Runaway season brings early blackberries.

I was going to write about our polytunnel tomatoes which have done very well this year – just loving the hot weather. So a piece I was thinking about on the making of panzanella will have to step aside because we were totally gazumped by the blackberries yesterday.

Given the number of privateers who like to climb over the fence and nick our produce without the bother of paying for it or growing it; we’ve capitalized on two of the most useful properties of the blackberry, that’s to say its murderous thorns and its ability to put down roots whenever one of the shoots touches the ground. The third property never really entered our heads, that’s to say the marvellous eating qualities of some wild blackberries. That italicised “some” comes from the fact that the blackberry hybridizes like nothing else, and whilst they all look pretty much the same they vary in palatability from heavenly to a mouthful of sour grit. So what are the chances of choosing a random blackberry to make a fence impregnable and hitting on a bigger, sweeter and more fragrant variety than any of the professionally bred hybrids we’ve all been planting at no little expense.

The downside of this horticultural magic trick, is that word gets around and a polite but steely middle class battle to harvest the fruit is conducted. There are no rules, but the winner takes all. This year we won! And after a dawn raid we came home with a carrier bag and four pounds of sweet blackberries plus a few assorted spiders and grubs.

It was an early encounter with blackberries that introduced me to the spiritual conundrum – that the profound gratitude I was feeling had no home to go to. Who to thank for this outrageous generosity? It’s a question I’m still working on – so please, no easy answers! I’m ashamed to say that we repaid the generosity by making forty pounds of the most disgusting chutney ever, and giving it away to friends. That’s probably why we haven’t got many friends.

Good blackberry bushes, like good spots for harvesting field mushrooms and other fungi are family secrets and never divulged to strangers. Just as when asking farmers how they’re doing you expect nothing more than noncommittal shrug and a mournful shake of the head so too, the passing stranger – asking if the blackberries are any good – will likely be told that they’re very poor indeed, but the rabbit seems to like them; but in the secrecy of the kitchen where the ripe berries have a perfume as fugitive and erotic as truffles, we hug one another and celebrate our great good fortune. In the midst of bad news we’ve pulled a rabbit out of the miserly hat. My uncles were pretty good poachers apparently and doubtless shared the same feelings.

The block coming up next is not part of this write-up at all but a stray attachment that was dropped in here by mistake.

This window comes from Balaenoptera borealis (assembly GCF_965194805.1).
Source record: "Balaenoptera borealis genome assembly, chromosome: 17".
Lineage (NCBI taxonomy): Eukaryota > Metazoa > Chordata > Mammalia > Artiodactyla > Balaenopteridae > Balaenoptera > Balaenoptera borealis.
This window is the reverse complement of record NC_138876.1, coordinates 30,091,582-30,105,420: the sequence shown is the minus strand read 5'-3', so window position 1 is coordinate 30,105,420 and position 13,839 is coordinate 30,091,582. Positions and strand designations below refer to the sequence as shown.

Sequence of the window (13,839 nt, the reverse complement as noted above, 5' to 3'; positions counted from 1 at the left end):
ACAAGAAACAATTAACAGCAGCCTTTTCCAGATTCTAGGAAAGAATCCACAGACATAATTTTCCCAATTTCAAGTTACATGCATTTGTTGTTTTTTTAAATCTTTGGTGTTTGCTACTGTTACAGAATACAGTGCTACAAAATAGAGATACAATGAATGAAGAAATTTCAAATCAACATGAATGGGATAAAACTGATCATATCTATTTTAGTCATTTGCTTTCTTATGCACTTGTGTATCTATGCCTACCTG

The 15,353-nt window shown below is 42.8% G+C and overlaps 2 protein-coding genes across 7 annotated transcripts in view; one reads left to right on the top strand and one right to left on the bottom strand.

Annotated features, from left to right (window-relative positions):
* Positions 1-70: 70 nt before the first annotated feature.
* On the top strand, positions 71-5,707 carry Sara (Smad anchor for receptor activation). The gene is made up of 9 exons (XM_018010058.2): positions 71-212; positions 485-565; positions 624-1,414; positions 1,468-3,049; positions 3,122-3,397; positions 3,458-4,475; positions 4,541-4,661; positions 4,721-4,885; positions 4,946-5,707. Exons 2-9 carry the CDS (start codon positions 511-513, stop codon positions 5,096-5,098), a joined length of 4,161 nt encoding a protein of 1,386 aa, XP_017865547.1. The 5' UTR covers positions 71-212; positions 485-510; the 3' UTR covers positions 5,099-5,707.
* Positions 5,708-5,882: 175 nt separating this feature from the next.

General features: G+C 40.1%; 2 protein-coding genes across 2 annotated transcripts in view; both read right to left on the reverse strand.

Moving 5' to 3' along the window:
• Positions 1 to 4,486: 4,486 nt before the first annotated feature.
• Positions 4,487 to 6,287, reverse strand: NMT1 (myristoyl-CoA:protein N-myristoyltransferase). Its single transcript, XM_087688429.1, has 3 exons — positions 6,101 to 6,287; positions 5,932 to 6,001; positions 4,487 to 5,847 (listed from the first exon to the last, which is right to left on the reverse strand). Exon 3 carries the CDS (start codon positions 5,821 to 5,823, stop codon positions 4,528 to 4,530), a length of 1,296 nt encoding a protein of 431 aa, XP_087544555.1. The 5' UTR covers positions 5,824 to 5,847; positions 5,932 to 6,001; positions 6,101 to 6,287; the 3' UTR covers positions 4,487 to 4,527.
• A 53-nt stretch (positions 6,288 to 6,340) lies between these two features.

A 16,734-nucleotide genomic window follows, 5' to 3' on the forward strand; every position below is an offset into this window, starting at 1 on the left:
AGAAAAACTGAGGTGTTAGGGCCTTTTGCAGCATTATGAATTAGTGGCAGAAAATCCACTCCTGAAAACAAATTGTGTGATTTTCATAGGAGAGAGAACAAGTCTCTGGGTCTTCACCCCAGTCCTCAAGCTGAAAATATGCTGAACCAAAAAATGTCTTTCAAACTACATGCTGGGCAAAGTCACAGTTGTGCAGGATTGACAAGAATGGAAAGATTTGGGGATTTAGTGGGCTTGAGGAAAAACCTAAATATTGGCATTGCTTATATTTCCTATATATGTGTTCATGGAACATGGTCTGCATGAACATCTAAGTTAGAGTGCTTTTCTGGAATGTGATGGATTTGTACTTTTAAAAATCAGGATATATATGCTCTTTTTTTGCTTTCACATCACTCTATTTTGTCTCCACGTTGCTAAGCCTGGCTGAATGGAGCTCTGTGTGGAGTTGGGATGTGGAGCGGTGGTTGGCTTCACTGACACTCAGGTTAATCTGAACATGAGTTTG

Of course, harvesting them is one thing and locking that exquisite floral perfume into food is another. Blackberry and apple pie never really floats my boat and blackberry jam shares the same pippy texture even when the perfume is there; and so my very favorite way is to make bramble jelly. It’s tricky to make because it needs a bit of pectin to set it and if you add apples you tend to lose the glossy burgundian transparency and so we use proprietary jam sugar which seems to give a better finish.

The other challenge is that the fragrance is really very fugitive and so gentle cooking followed by the shortest possible boil to setting point is the only way to lock in the perfume of the blackberries; but when you bring it off, it’s worth all the faff. Jelly making always seems a bit wasteful but I usually let the initial ingredients drip for at least 12 hours. Our blackberries yielded just under a litre of juice (another reason for finding the best bushes) and with under a couple of pounds of jam sugar it made four and a half small 14oz pots which will only be brought out for special occasions. I remember my grandmother dropping a spoonful of bramble jelly on a rice pudding as a special treat.

And so an intimation of the harvest came early in this season of drought and heat – but it sent us singing into the kitchen where Madame cooked while I assembled the first panzanella of summer. If the Government Scrooges knew how good it felt they’d make it illegal!

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